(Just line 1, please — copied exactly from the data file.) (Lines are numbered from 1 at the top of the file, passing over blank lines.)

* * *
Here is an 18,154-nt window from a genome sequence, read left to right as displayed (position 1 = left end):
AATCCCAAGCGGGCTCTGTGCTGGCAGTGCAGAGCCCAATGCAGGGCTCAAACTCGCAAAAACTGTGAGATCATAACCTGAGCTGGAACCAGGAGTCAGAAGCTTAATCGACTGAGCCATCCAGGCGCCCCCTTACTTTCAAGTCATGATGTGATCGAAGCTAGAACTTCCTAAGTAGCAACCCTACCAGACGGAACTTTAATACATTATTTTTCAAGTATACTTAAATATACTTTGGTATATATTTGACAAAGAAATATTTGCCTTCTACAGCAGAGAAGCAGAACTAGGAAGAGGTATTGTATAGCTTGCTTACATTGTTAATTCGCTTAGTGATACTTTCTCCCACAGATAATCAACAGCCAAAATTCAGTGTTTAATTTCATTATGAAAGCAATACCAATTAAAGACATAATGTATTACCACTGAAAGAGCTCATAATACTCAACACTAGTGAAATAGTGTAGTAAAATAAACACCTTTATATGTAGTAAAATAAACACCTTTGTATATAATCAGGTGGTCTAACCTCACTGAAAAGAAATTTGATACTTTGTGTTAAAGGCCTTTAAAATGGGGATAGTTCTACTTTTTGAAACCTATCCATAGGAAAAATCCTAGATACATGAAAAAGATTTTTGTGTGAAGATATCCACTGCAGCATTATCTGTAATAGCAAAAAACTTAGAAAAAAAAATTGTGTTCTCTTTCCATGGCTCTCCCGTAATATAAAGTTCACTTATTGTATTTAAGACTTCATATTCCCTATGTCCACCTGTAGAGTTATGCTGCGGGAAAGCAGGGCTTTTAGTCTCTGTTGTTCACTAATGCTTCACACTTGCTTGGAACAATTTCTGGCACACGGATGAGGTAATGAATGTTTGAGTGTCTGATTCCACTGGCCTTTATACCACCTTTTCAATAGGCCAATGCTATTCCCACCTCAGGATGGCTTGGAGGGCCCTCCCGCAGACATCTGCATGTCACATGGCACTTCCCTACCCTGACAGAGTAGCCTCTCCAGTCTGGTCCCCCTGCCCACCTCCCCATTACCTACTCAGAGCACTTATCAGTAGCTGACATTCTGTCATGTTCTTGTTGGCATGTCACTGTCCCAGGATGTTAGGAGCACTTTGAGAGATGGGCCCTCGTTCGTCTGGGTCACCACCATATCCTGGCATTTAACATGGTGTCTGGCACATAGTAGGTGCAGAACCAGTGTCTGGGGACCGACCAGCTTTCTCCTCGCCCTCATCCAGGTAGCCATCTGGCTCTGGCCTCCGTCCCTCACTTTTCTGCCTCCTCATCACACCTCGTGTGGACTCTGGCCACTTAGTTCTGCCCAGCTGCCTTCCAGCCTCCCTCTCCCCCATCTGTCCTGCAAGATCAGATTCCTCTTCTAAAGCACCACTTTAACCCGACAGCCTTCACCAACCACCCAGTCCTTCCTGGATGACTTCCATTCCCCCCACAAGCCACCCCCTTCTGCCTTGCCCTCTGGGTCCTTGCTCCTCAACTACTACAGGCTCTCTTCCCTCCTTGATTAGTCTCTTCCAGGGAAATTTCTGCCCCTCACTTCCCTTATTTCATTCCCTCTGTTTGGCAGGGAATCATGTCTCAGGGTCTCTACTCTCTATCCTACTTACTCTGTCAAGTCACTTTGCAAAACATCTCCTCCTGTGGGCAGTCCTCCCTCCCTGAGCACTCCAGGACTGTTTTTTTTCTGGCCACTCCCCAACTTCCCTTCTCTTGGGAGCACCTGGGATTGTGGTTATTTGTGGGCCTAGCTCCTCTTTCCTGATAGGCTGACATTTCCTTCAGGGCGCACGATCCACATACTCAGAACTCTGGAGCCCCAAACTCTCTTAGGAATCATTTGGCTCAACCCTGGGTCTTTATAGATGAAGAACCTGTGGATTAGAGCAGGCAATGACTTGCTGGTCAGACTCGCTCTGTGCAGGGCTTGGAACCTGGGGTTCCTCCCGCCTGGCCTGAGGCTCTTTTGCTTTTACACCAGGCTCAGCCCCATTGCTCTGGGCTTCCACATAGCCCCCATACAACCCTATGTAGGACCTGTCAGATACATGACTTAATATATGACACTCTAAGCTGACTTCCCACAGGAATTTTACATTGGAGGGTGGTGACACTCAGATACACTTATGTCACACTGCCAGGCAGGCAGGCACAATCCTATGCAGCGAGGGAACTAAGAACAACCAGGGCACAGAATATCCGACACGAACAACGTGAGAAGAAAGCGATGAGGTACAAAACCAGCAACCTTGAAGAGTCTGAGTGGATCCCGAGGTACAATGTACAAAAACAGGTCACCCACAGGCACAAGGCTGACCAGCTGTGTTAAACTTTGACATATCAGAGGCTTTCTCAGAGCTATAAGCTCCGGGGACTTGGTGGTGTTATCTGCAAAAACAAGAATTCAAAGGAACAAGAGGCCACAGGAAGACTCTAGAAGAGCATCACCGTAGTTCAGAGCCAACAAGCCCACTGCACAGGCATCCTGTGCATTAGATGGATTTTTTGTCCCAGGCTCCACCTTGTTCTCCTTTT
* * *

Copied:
Here is an 18,154-nt window from a genome sequence, read left to right as displayed (position 1 = left end):